Jazz Kissa – Unique Japanese Style Of Jazz Cafe

Funky in Kichijoji now

Funky in Kichijoji, Tokyo

Pioneer of Jazz music, Jazz Kissa in Japan by Takashi

I sometimes talked about - Jazz Kissa - before.
It is a Japanese style Jazz cafe and if you look at the history of Jazz Kissa, it goes back to 1929!

This 1st Jazz Kissa is called "Blackbird" and it was located in central Tokyo. The founder was Mr. Seiichi Noguchi, a legendary Jazz Kissa Owner. Mr.Noguchi initially wanted to become a professional dancer but while practicing, he had a serious injury in one of his legs and gave up pursuing his dream. He then decided to open the Blackbird. Later he said that he borrowed the money from his father.

The Blackbird became popular in a short period of time and Mr.Noguchi gave the borrowed money back to his father within 3 months from the opening! He was playing songs like Duke Ellington, Ethel Waters, Louis Armstrong and so on all of which were 10 inch SP disks.

What makes Jazz Kissa unique and Japanese is the way they played the Jazz. At that time, SP disks, later vinyl LPs were really expensive and ordinary people were not able afford to buy. In addition, The record players also were hard to come by. So, the owners of Jazz Kissa spent their own money to buy SP disks and LPs and played them attracting customers. The customers would come to LISTEN TO THE JAZZ MUSIC NOT DRINKING COFFEE OR EATING LUNCH. They had to buy a cup of coffee though, with one cup of coffee, they would spend hours just to listen to the Jazz they like. 

When the World War 2 began, anything related to the US (western) was banned by the military government, Jazz music and Jazz Kissa included. Mr. Noguchi recalled at that time saying in one of the interviews in 1972,
Man, I just tried to hide my records as much as I could. But all of my efforts were in vain, they found them and took them away, thousands of Jazz records. Young people nowadays would never know how lucky they are to be able to listen to Jazz anytime, anywhere freely. After they took all of my Jazz records, I was nothing, just cried out loud all night long.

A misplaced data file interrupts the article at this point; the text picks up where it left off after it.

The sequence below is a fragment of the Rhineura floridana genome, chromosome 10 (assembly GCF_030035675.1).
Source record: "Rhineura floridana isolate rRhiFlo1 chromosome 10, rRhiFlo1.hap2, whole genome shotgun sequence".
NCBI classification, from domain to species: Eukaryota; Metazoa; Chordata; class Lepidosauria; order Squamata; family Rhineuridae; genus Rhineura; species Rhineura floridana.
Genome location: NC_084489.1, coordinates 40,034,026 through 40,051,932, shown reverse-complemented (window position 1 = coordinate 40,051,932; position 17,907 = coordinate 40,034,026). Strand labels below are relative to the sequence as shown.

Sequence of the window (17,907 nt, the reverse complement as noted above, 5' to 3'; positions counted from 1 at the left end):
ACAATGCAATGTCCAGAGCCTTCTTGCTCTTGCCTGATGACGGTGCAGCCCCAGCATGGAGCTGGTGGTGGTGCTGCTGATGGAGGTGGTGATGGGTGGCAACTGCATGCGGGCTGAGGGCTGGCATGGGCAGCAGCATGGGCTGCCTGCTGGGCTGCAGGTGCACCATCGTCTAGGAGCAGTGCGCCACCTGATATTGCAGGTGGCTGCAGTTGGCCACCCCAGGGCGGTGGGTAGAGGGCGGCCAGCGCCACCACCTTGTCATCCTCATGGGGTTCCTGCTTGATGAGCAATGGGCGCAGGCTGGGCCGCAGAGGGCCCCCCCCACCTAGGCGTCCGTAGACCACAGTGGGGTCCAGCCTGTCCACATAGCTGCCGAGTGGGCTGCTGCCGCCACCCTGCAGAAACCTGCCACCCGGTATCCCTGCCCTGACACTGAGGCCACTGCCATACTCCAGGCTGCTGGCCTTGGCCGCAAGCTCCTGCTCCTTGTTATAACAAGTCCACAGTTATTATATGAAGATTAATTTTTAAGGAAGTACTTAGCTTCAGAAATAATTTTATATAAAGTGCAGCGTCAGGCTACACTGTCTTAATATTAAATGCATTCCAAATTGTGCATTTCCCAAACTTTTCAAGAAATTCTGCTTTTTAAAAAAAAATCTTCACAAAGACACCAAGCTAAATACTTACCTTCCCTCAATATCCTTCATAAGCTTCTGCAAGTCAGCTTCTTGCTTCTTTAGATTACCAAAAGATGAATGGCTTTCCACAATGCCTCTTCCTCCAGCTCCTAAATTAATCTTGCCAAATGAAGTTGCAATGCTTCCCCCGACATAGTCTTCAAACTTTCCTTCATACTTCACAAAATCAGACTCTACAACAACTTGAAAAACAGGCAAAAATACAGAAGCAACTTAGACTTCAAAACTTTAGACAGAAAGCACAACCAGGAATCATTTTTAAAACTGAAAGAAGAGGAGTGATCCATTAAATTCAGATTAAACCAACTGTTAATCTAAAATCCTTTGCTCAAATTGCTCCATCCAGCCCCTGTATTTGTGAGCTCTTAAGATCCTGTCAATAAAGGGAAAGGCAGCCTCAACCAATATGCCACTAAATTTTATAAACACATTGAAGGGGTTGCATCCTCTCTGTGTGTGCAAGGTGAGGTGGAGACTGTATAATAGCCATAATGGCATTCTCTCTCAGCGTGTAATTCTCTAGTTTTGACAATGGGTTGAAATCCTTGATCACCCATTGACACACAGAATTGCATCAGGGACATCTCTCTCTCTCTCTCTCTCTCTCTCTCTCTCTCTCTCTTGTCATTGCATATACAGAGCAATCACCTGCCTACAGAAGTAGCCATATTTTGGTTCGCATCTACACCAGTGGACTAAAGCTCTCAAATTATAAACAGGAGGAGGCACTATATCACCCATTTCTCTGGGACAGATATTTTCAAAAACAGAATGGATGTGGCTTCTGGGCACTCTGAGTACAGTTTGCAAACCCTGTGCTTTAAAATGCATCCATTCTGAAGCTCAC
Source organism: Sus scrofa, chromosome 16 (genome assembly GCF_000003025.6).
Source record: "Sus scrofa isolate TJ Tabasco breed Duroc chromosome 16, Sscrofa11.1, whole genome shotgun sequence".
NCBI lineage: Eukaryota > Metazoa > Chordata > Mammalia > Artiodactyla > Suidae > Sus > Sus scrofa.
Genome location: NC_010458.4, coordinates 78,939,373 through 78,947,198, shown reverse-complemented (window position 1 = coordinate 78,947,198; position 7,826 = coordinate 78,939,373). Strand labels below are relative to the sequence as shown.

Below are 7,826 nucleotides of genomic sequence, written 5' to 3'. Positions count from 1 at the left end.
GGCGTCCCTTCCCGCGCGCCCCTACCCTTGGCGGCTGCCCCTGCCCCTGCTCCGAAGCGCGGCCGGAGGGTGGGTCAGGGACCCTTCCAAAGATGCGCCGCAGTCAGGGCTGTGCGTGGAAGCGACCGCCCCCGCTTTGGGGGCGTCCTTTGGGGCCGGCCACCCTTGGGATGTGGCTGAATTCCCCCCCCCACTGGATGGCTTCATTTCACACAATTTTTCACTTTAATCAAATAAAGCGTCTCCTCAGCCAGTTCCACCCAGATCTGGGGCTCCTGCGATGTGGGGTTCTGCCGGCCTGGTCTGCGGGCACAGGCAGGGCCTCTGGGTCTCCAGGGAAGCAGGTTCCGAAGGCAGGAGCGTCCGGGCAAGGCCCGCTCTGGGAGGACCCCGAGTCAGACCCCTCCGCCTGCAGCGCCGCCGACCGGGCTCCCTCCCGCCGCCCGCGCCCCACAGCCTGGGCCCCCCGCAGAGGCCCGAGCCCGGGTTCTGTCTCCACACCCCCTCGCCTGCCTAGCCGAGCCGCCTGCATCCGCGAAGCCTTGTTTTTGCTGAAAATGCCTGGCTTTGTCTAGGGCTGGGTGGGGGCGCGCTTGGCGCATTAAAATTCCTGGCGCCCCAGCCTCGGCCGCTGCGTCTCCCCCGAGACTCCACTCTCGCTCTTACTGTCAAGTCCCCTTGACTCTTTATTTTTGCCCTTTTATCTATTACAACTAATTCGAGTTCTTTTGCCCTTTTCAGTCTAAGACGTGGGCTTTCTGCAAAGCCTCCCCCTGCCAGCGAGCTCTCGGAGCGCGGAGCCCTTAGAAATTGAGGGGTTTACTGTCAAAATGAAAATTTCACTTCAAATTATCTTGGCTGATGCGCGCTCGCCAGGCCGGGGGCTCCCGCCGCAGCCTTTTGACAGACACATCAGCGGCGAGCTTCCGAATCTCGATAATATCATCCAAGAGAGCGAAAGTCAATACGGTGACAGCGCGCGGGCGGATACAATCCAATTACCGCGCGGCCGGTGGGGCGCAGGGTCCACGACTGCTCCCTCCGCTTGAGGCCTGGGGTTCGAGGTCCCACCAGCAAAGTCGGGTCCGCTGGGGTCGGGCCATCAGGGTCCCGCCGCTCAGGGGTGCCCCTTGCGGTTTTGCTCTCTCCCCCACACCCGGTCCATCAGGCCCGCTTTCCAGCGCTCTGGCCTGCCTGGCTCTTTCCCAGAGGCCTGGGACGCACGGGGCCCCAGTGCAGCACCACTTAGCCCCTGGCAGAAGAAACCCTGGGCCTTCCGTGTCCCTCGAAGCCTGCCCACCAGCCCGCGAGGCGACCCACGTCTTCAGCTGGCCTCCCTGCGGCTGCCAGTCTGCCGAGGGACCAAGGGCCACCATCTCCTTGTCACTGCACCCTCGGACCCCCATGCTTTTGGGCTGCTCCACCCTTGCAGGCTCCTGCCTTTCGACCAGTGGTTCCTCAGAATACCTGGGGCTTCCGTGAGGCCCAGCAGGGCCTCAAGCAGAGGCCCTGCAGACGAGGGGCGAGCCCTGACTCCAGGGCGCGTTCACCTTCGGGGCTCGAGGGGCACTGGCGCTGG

After the painful days of war time, Mr. Noguchi opened some new Jazz Kissa in Tokyo area, one of them is called, "Funky" in Kichijoji Tokyo founded in 1958. With this new shop, he made a new approach, installing a famous giant JBL speaker, "Paragon". That approach attracted many Jazz lovers from all over Japan. 
Mr.Noguchi's bold approach ignited many other Jazz Kissa owners and Jazz Kissa movement erupted in the 60's to 70's and many new Jazz Kissa were born.

This Jazz Kissa movement and culture played a big part to spread the Jazz music to the entire Japan very quickly and deeply. All Japanese Jazz pioneers, like Toshiko Akiyoshi, and all TBM musicians were old boys and girls of Jazz Kissa.

I used to go to "Funky" when I was in my university to listen to the sound of "Paragon". "Funky" still opens even now, more than 60 years! Although their style has become modern and is more like Jazz bar, their "Paragon" still soothes your ears with great Jazz music.
I really thank and salute Mr.Noguchi and his family to make the foundation of Jazz culture in Japan! by Takashi

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    1. Mathias, thanks for your comment! Funky is located in Kichijoji Tokyo. Here is their address. 1-7-3 Honmachi Kichijoji Musashino-shi Tokyo Tel 0422-21-1464.
      As I wrote in the article, their style was changed and modernized. But still, they have the Paragon, and I guess, Altec A-7. By the way, this small town Kichijoji is one of the best spots in music in Tokyo. We have another town, called Shimokitazawa in Tokyo. I used to go there almost every week hunting vinyl records, haha!

  1. Hi Takashi,
    Thanks for writing about the Jazz Kissa. I first heard mention of these places in the liner notes to Cool Struttin’ Volume 2 -K18P 9279 but there wasn’t much said about them beyond their mere mention. This gives a little better explanation.

    1. Peter, thanks for your great comment! So you ca read Japanese! right? I will give more of Jazz Kissa story from time to time.

  2. Another great insight into Jazz Kissaten…..absoluetly fascinating culture and sad to hear that many are now closing. Hopefully a younger generation can keep them going. I’ve always enjoyed tokyojazzjoints photos and stories on the subject.

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